The next time you walk into a bookstore, it’s worth remembering that unseen battles have raged over the shelf-space in front of you. Winning the prime, eye-level locations and avoiding the dustier corners requires strategy, charm, the offer of a good lunch and perhaps even hard cash.
The stores themselves, of course, want you believing that here is either what you want, or should want, and so going into London’s largest bookstore last week, I decided to be led. With time-plus-cash in hand, and my cynicism tucked away, I roamed only within a restricted locus near the main entrance. And it was here that I picked up Train Dreams, by Dennis Johnson (Granta, 128). The first thing to remark upon, is size: it’s eye-catchingly small. Described as a novella, it’s really more of a long, short story. Secondly it offers what for many will be a new, vicarious experience: it’s about a day labourer in the American West at the start of the 20th Century. But what really swayed me were the plaudits: ‘Johnson is one of the best prose writers in our time’ – Michael Ondaatje. ‘It’s a love story, a hermit’s story … it’s also a small masterpiece. You look up from the thing dazed, slightly changed’ – New York Times. Sold.
For those hooked on genre fiction – wherein bad things happen to someone good on page one, with the story then riding an arc towards conflict resolution – this ain’t the book for you. Literary fiction moves to a different rhythm, and need offer no apology for doing so, however a strong start is still a must. Train Dreams opens with a curious, though ultimately successful scene: that of the attempted murder of a Chinaman. The author, tellingly, cleverly, leaves the issue of the Chinaman’s guilt hanging, and further casts no judgement on the main character – who joins the gang by chance as they drag the man up an incline to throw him over a bridge; not because he knows the Chinaman is guilty or because he trusts those wanting to deliver summary justice, but simply to lend a hand. For all this says – or rather, what it doesn’t say – the scene works. However it so nearly fails due to any lack of momentum, of urgency: attempted murder is treated like a walk in the park. This of course is deliberate – the author is transporting us to that time and place, that isolation, trying to get us to see the haziness out on that frontier. However with no break in tone, no ebb and flow of pace, the lullaby soon distorts and almost grinds to a halt:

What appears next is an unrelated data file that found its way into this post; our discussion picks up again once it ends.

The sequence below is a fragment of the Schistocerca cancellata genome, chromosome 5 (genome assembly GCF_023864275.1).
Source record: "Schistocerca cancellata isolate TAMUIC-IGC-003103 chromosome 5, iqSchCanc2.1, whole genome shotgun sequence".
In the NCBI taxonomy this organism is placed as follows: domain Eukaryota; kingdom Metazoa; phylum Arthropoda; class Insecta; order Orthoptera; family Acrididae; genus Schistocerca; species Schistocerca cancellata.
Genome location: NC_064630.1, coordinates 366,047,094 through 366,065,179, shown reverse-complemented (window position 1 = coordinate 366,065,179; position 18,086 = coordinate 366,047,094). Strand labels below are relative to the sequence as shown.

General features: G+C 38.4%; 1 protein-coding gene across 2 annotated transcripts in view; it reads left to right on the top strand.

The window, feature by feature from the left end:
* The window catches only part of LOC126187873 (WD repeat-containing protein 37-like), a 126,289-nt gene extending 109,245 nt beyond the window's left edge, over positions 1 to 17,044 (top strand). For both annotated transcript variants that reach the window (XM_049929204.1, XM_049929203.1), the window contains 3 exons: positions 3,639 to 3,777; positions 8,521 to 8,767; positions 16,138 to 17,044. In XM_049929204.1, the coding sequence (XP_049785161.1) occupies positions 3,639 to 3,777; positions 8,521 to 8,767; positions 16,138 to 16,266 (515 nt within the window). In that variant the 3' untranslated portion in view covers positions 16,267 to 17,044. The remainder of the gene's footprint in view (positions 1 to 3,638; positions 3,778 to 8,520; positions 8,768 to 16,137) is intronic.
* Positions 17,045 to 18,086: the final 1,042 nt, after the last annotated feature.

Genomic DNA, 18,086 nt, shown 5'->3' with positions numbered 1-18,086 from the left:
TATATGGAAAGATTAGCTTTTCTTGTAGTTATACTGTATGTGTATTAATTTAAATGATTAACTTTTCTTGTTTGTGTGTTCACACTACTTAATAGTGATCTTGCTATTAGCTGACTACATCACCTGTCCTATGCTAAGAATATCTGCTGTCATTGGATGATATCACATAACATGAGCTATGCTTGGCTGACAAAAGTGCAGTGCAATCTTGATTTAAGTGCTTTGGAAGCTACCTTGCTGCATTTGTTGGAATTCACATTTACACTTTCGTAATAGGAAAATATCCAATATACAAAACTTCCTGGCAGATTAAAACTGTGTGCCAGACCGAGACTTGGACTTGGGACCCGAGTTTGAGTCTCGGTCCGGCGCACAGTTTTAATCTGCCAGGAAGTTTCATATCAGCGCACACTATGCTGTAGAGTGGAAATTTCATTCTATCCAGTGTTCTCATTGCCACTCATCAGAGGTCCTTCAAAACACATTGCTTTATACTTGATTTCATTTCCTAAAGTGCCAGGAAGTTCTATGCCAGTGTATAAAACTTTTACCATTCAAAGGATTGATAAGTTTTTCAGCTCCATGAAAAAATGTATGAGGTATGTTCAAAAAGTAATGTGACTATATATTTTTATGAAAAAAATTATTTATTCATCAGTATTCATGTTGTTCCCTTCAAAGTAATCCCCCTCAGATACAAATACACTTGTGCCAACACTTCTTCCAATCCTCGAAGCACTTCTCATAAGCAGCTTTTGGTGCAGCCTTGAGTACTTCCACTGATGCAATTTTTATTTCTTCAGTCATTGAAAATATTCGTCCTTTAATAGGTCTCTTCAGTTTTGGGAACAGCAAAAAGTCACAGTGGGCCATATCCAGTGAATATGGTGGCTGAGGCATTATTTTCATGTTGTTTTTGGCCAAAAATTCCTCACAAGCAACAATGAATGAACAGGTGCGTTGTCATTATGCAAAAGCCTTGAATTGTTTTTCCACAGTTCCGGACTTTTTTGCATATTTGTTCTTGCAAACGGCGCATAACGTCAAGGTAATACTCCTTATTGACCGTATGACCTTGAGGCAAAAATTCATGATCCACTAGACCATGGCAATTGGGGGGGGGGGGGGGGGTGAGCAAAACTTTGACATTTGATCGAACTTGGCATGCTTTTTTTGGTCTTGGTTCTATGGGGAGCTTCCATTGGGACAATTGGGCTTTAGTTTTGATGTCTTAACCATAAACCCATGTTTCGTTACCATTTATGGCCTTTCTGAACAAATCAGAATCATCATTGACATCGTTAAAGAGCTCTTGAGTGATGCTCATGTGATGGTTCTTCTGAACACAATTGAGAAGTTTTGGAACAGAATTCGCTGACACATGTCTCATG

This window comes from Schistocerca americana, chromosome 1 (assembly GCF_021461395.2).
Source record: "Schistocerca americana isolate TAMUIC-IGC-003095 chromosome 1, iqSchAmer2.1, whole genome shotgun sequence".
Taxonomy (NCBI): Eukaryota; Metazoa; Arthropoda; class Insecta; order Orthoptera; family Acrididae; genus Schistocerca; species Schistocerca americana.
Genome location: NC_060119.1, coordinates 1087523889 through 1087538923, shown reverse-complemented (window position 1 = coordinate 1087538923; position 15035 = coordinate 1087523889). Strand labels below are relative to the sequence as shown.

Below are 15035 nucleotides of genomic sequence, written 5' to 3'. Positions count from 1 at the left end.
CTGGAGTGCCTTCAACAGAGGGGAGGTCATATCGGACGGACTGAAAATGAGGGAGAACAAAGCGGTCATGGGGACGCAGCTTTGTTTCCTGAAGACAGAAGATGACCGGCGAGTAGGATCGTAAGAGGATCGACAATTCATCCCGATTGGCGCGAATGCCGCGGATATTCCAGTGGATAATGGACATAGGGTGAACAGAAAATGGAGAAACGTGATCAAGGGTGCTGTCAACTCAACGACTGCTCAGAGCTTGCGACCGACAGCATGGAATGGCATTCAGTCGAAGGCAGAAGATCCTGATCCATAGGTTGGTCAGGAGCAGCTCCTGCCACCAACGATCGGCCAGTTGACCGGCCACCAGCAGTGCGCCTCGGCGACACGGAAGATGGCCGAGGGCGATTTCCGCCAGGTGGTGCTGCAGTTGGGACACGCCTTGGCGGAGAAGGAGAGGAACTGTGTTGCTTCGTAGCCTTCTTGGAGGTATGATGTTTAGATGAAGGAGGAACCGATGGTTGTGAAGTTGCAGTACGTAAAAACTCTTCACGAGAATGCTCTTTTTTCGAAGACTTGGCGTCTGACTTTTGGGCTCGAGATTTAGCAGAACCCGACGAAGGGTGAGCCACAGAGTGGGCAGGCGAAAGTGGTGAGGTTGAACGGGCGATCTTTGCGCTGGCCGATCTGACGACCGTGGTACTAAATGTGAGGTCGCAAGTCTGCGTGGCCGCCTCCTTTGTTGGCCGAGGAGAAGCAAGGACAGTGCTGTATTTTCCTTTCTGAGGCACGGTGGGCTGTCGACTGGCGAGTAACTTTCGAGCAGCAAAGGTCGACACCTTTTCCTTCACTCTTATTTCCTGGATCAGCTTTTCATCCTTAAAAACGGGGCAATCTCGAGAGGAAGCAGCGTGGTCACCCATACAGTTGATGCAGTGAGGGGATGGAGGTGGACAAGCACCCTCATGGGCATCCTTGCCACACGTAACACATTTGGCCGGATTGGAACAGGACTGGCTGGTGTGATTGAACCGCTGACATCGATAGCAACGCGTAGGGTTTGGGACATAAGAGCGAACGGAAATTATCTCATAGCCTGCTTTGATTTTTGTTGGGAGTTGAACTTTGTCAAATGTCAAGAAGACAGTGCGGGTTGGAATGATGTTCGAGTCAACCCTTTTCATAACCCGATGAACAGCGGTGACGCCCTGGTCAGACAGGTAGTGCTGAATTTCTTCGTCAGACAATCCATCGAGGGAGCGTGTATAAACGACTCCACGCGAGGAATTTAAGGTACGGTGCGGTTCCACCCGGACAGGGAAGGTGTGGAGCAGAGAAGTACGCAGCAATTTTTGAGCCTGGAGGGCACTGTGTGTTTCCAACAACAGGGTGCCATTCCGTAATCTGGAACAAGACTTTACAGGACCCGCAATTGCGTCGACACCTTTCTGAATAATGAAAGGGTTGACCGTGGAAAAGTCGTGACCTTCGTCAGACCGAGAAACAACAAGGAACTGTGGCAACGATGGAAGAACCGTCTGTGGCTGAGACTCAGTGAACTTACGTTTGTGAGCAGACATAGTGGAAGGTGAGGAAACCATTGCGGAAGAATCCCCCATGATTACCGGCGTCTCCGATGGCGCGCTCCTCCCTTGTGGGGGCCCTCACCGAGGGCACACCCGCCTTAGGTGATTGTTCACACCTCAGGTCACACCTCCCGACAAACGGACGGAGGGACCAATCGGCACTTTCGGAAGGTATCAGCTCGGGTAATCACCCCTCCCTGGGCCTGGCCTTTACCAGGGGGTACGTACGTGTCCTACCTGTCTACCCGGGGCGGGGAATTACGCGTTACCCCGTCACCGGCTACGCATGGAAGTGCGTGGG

In the summer of 1917 Robert Grainier took part in an attempt on the life of a Chinese labourer caught, or anyway accused of, stealing from the company stores of the Spokane International Railway in the Idaho Panhandle.
Three of the railroad gang put the thief under restraint and dragged him up the long bank toward the bridge under construction fifty feet above the Moyea River. A rapid singsong streamed from the Chinaman voluminously. He shipped and twisted like a weasel in a sack, lashing backward with his one free fist at the man lugging him by the neck. As this group passed him, Grainier, seeing them in some distress, lent assistance and found himself holding one of the culprit’s bare feet. The man facing him, Mr Sears, from Spokane International’s management, held the prisoner almost uselessly by the armpit and was the only one of them, besides the incomprehensible Chinaman, to talk during the hardest part of their labors: “Boys, I’m damned if we ever see the top of this heap!” Then we’re hauling him all the way? Was the question Grainier wished to ask, but he thought it better to save his breath for the struggle. Sears laughed once, his face pale with fatigue and horror. They all went down in the dust and got righted, went down again, the Chinaman speaking in tongues and terrifying the four of them to the point that whatever they may have had in mind at the outset, he was a deader now. Nothing would do but to toss him off the trestle.
Compounding the above is that the main character is kept grounded, unable to take off as the reader is dragged through a stream of vignettes, many of them disjoint and banal. The result is a patchwork of detail that amounts to not very much. ‘I don’t think there is a sentence in this book that isn’t perfectly made’ – Ann Patchett, New York Times. Really?? The hero of the piece doesn’t come alive until the death of his wife and child. It’s an unexpected turn, genuinely shocking, and it was only at this point that I cared about the protagonist.
Train Dreams is a story about an honest man, unable to make sense of the blows that forces beyond him deliver; and that does, eventually, come through powerfully. And his reaction to the cruel randomness of life – by simply withdrawing from it – is a tribute to a kind of human being who no longer exists, who indeed became extinct on the cusp of the modern age. The story is thus an ode, almost a requiem to just such a man, and overall it works. But swathes of it are just too ordinary to deserve the accolades received. Or its prime spot on the shelves.
–Tamim Sadikali, author of Dear Infidel, 2014